Tyson Fury’s phoenix from the ashes moment with the referee counting and the clock ticking in the 12th round of his first fight with Deontay Wilder was so seismic, so laced with meaning and so unprecedented that it is fair to wonder if it can happen again.
And that is, at the core of February 22’s rematch for the WBC heavyweight championship in Las Vegas, the burning question.
Can Fury avoid that bludgeoning punch that so nearly knocked him out?
Wilder vs Fury II is a colossal rematch to usher in a new decade, and let’s hope it kickstarts the big players fighting each other in their primes in every boxing division. This is a fight that both men could have easily avoided, have no doubt, but both have assuredly claimed it would happen for the past 13 months. They were right, they always intended to lock horns again.
There is too much doubt from the first fight to leave this question unanswered.
The general consensus is that Fury, who was two lethargic wins back from a two-and-a-half year lay-off, out-boxed Wilder for the majority of their original meeting in Los Angeles. But Wilder dropped him early, then again in the dwindling seconds so conclusively that the reigning champion began celebrating a KO victory. Fury, much like he had done when faced with his demons outside the ring, somehow clawed his way back. Both men were aggrieved by the judges’ verdict of a draw.
“I knocked that fool out,” growled Wilder, angry at the conspiracy of a slow referee’s count when Fury was getting up.
“Everybody in the world knows you lost to The Gypsy King,” Fury hit back. “A Gypsy King that had been out of the ring for three years. I still beat you, on 50 per cent.”
This is a mouth-watering fight between a KO puncher among the most destructive of all time, and a master whose skills belie his size. They are a combined 73 fights unbeaten.
But the variables have changed.
Wilder, who will celebrate five years as champion in January, enjoyed a brutal 2019 – he knocked out Dominic Breazeale inside a round then, more ominously for Fury, he lost six rounds on the scorecards to Luis Ortiz before landing one fight-ending punch.
The past 13 months have finally seen Wilder receive the recognition that his dangerousness was always due. He is now a fighter in his absolute pomp, uniquely able to ignore the judges’ totting up rounds in his opponent’s favour because is so cocksure of smashing them with his decisive blow.
“It only takes one,” he has grinned forebodingly and he is spot on. A boxing match against Deontay Wilder is like a 36-minute tight-rope walk at the circus – you’re completely in control… until you’re not…
But if Wilder has spent the past year solidifying his assault for the throne as the true heavyweight ruler, then Fury has spent it being typically maverick.
Most recently a stint wearing WWE spandex made us all chuckle, but that was a small part in his scheming to become even more well-known in America prior to facing Wilder again.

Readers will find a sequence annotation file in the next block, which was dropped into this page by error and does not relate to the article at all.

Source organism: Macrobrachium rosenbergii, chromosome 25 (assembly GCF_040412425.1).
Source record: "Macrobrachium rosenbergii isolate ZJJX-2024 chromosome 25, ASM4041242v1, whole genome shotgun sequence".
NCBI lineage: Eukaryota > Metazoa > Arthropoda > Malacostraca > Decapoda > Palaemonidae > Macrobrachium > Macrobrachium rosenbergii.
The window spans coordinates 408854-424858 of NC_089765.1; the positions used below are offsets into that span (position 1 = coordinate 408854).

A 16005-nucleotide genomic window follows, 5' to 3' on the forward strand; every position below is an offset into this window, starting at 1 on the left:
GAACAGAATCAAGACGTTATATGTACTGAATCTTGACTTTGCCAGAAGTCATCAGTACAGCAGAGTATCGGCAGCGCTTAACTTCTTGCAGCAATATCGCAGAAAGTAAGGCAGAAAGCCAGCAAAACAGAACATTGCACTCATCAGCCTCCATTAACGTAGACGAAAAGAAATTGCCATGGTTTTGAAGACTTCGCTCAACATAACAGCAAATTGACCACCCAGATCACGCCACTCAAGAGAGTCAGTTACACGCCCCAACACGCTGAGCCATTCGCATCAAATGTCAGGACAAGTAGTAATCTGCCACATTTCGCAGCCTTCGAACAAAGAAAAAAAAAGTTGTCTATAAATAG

Inside the boxing ring he beat Tom Schwarz and Otto Wallin, opponents who Anthony Joshua raised an eyebrow at in criticism of Fury’s ambition. Wallin produced a terrible gash above Fury’s eye which threatened the result of that fight, and the scheduling of the Wilder rematch. He squeaked through, everybody can breathe a sigh of relief, and Fury can continue wondering what we were all so worried about.
The key change, however, was Fury’s surprise eschewing of Ben Davison – his former trainer – in favour of Sugarhill Steward.
Davison, a young man in a job known for sage old veterans, helped rescue Fury from obesity and mental health problems by slowly introducing him back into training. They struck a genuine friendship and, Fury being Fury, he entrusted Davison to become his new trainer.
Their separation was a shock because, a month prior, Davison had been ringside scouting Wilder in his fight with Luis Ortiz.
He witnessed Wilder’s power first-hand and said: “It’s something you have to try to negate. How do you do it? Definitely not how Ortiz just did. Fair play, he had a good go but he got complacent and walked straight into distance. That’s a recipe for disaster.”
Steward, the nephew of legendary trainer Emanuel, is the hired gun to put in a place a game-plan to make Fury a two-time heavyweight champion. He has already promised “the Kronk style” – so will Fury maximise his height and reach like Lennox Lewis and Wladimir Klitschko?
Wilder’s camp have kept their counsel on Fury’s change of trainer but they will smell fear and weakness. They might be mistaken.
The IBF, WBA and WBO belts are back around Joshua’s waist and he is the man that Wilder or Fury must defeat before the argument about the division’s No 1 is settled.
Joshua said about Fury: “He is going into the new year as a new man with a new team and a new mindset.
“He must feel something within him that is new, and he wants to be the new heavyweight champion.
“He can beat Wilder providing he follows his game-plan for the 12 rounds.
“Wilder has shown that you can’t blink for a second with him, because it only takes one punch.”